A Swedish scientist has posed an unconventional solution to climate change: cannibalism.
Speaking at a summit in Stockholm last week, Stockholm School of Economics professor and researcher, Magnus Soderlund, reportedly said that he believes that eating human meat, harvested from dead bodies, may be able to save mankind, if only society were to "awaken the idea".
Per the Epoch Times, Soderlund posed his argument during the panel talk, "Can you imagine eating human flesh? at the Gastro Summit, which included the topics: "Is cannibalism the solution to food sustainability in the future" and "Are we humans too selfish to live sustainably?"
"Conservative" taboos against cannibalism, the professor posited, can change if people simply tried eating human flesh.
Soderlund went onto argue that our future food sources will continue to get more and more scarce, forcing people to consider alternative forms of nutrition, including pets and insects like grasshoppers and worms.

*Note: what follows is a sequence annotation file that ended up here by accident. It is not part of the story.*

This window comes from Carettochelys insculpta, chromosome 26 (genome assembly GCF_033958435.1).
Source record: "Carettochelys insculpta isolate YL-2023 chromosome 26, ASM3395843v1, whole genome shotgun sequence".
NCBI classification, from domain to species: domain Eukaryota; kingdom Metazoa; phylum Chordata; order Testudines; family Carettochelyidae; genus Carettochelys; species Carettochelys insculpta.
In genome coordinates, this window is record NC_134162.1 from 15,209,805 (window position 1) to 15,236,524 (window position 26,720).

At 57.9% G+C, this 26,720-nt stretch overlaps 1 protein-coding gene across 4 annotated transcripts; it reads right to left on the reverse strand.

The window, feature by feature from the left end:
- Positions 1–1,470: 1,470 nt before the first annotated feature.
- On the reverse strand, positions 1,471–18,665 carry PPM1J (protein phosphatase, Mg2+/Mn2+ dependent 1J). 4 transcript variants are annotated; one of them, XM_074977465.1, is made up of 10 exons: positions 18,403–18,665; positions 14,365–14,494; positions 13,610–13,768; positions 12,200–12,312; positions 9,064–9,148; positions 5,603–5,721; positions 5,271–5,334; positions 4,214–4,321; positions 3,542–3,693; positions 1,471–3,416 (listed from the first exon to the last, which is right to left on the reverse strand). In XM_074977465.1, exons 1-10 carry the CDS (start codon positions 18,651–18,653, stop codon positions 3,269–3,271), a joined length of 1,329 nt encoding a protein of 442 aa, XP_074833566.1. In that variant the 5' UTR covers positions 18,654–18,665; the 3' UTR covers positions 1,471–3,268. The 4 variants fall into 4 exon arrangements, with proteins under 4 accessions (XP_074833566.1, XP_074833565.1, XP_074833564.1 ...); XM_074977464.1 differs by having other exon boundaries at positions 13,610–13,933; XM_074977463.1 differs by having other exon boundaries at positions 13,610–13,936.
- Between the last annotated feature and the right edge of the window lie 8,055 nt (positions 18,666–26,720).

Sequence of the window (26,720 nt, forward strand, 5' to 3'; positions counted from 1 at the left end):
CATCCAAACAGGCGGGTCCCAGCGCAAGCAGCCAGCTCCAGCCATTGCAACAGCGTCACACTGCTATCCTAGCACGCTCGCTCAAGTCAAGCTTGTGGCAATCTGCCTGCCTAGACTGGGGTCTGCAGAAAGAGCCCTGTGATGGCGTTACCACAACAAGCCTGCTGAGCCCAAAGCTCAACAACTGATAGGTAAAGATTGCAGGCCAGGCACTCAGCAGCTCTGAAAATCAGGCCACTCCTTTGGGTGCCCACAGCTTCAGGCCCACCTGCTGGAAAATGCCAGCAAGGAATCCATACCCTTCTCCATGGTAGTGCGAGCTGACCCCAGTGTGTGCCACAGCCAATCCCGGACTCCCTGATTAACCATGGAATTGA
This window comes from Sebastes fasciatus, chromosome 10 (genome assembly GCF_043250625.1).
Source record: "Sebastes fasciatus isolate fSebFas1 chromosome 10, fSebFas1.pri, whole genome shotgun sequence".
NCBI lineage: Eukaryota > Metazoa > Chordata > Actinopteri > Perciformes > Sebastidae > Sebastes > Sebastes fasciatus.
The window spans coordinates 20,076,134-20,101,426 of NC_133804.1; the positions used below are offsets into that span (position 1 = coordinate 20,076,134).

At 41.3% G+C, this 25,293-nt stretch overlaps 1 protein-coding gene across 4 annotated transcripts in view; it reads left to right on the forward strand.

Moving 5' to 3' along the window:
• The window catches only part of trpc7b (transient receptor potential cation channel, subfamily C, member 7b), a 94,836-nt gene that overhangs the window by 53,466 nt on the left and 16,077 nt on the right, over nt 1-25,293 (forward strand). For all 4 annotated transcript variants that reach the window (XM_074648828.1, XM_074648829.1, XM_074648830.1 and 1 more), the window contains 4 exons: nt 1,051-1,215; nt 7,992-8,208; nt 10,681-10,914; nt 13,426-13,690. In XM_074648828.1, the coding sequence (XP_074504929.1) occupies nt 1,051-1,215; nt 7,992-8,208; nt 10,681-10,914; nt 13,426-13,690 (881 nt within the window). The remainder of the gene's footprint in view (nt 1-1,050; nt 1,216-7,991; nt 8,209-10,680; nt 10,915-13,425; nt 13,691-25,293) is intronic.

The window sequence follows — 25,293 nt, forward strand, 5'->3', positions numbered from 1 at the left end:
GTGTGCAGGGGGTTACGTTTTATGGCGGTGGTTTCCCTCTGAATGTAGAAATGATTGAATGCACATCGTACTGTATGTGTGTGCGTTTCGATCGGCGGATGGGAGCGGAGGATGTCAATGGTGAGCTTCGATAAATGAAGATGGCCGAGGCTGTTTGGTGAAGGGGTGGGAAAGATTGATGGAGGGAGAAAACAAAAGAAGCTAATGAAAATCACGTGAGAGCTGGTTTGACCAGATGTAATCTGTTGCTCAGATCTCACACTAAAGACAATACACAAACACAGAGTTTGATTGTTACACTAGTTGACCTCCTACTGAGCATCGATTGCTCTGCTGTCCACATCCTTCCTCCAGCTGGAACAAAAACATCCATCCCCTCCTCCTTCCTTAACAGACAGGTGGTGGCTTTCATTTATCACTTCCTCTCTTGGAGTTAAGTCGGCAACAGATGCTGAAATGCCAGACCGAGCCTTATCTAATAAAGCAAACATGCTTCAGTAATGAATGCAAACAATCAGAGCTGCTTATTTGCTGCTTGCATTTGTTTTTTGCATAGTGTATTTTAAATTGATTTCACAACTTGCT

And this could be where cannibalism comes in; the scientist believes that if people were introduced to human flesh slowly, they would warm to the idea. As a behavioural expert, he believes the we can ultimately be "tricked" into "making the right decisions".
The professor was later asked during an interview with Sweden's TV4 whether he would personally try human flesh: "I feel somewhat hesitant but to not appear overly conservative … I’d have to say … I’d be open to at least tasting it," he said.
There are potential health risks when it comes to cannibalism, however. A tribe in Papua New Guinea practiced eating their dead to prevent them being eaten by worms and maggots, and developed a slow virus known as Kuru or the "laughing death".
Per the US National Library of Medicine, the disease is caused by an infectious protein found in contaminated human brain tissue. The practice of cannibalism amongst the people of New Guinea was ceased in 1960.